In The Campaign, out this weekend, Will Ferrell plays an incumbent Congressman who’s running what’s supposed to be an uncontested race, when a pair of wealthy brothers by the name of Motch put up a genial dummy, played by Zach Galifianakis, to run against him. Unsurprisingly, Galifianakis confirmed that the brothers, played in the movie by Dan Aykroyd and John Lithgow, are meant to be a stand-in for the real-life industrialists and right-wing political funders Charles and David Koch, and mentioned in a recent interview that he found the pair “creepy.”
Other public figures might consider the movie, and Galifianakis’ uneasiness about their influence to be a tribute to their effectiveness. But the Kochs don’t seem to be taking it that way. Phillip Ellender, Koch Industries’ president for government affairs, issued a statement on the brothers’ behalf, saying:
Last we checked, the movie is a comedy. Maybe more to the point is that it’s laughable to take political guidance or moral instruction from a guy who makes obscene gestures with a monkey on a bus in Bangkok…We disagree with his uninformed characterization of Koch and our beliefs. His comments, which appear to be based on false attacks made by our political opponents, demonstrate a lack of understanding of our longstanding support of individual freedom, freedom of expression, and constitutional rights.
While the Koch brothers have become a staple of political coverage, it’s taken longer for them to become fixtures in popular culture, and Ellender’s response suggests they’re not enjoying the attention. This summer, they’ve made an appearance by name in Aaron Sorkin’s HBO drama The Newsroom, when anchor Will McAvoy (Jeff Daniels) attacked guests on his show who were members of Tea Party groups for not being aware of who their funders were. His coverage earned a rebuke from network owner Leona Lansing (a scenery-munching Jane Fonda), who cautioned Will’s producer against further coverage of the Kochs less they pull their brands’ advertisements from the company. declared “I got where I am by knowing who to fear,” she said. “They drop Brinks trucks on people they disagree with.” It was a weirdly sinister portrayal, in contrast to the lighter satire The Campaign is expected to offer up.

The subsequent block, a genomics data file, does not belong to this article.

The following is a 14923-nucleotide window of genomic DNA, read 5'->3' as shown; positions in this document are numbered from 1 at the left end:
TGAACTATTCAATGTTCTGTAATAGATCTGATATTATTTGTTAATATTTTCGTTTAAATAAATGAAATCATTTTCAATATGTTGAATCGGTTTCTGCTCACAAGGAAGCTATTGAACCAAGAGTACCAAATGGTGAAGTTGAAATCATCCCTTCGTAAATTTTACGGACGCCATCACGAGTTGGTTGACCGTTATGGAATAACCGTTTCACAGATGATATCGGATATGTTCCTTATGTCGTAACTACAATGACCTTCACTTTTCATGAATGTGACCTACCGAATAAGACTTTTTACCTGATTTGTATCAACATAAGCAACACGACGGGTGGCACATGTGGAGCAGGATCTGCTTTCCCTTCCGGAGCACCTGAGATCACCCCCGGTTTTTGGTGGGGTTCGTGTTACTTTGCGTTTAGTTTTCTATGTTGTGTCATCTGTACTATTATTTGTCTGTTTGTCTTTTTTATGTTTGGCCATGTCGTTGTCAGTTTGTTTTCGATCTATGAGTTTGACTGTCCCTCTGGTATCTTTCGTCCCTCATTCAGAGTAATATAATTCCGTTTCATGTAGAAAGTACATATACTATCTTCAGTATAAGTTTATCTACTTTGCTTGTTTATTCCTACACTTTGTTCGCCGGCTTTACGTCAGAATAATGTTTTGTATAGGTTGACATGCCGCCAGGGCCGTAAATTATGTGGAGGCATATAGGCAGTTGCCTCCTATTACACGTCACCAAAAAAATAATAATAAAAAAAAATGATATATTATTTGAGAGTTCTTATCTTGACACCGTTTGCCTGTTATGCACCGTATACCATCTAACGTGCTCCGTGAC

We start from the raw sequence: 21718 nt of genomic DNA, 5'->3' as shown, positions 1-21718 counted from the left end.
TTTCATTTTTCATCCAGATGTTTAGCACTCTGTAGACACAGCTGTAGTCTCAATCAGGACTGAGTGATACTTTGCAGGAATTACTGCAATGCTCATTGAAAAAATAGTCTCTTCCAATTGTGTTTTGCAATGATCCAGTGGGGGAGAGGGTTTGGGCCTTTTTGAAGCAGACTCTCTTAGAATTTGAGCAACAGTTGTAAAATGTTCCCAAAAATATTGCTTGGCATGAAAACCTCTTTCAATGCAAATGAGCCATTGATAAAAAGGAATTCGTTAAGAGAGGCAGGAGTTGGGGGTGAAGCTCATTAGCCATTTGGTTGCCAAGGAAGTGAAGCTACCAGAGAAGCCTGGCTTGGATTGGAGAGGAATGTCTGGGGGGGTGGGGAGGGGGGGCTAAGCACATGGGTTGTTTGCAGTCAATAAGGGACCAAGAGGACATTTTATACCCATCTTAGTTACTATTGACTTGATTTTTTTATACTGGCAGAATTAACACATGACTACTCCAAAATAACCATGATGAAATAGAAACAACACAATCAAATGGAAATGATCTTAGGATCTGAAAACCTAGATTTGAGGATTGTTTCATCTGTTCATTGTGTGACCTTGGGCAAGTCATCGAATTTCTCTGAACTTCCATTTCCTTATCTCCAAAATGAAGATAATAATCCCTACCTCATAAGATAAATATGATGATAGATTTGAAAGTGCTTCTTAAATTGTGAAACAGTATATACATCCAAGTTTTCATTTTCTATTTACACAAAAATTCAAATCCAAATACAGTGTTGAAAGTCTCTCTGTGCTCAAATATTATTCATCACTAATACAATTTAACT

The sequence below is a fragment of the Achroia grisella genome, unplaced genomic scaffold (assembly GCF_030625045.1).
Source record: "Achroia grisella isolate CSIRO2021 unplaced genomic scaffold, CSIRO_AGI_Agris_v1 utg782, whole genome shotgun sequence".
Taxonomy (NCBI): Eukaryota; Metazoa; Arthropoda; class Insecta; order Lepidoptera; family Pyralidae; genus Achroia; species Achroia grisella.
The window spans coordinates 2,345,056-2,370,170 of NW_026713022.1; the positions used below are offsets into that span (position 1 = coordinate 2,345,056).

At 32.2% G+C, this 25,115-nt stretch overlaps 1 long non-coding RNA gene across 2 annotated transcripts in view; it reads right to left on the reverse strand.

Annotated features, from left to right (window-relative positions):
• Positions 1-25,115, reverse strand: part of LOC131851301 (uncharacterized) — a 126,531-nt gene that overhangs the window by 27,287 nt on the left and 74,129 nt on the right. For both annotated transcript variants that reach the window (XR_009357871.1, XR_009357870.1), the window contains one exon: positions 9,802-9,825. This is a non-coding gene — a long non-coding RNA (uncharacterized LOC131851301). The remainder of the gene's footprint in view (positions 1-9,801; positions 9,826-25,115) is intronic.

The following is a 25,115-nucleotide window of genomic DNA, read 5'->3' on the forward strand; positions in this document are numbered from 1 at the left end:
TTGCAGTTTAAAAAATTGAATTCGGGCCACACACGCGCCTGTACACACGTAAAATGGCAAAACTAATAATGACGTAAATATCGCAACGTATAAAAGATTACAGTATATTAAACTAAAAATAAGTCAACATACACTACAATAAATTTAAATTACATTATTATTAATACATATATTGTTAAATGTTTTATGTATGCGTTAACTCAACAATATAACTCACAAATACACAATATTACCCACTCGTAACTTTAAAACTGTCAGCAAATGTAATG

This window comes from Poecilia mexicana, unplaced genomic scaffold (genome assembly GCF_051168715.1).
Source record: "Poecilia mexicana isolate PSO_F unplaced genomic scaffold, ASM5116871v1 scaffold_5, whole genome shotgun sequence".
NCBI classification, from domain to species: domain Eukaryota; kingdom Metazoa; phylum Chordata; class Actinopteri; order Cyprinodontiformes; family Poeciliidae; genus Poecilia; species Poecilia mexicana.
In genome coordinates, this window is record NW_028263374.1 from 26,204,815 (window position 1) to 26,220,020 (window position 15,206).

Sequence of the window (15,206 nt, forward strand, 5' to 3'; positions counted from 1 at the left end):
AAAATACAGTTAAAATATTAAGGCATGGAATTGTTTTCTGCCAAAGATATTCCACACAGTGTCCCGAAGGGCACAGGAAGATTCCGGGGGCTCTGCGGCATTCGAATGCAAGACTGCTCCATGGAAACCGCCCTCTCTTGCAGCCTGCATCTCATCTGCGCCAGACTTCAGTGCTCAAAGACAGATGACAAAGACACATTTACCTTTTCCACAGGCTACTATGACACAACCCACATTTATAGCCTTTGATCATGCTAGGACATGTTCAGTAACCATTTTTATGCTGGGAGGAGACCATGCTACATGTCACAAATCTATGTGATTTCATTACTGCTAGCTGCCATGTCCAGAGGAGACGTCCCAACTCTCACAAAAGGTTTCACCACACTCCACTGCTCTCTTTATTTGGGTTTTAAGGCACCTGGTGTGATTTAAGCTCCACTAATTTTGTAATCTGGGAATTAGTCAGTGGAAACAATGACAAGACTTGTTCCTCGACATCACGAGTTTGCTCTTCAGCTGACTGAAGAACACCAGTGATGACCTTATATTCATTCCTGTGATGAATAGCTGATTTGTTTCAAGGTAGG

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But as long as the Koch brothers are making heavy investments in political campaigns and grass-roots organizing, they’re probably going to keep popping up in movies and television, at least until someone gets the idea of painting casino magnate Sheldon Adelson as a malevolent power behind the throne, which will probably take Adelson deciding to support someone more credible than Newt Gingrich. Until then, Charles and David Koch might as well enjoy the spectacle of liberals fearing them, and the debate over which one of them Aykroyd and Lithgow are each meant to be.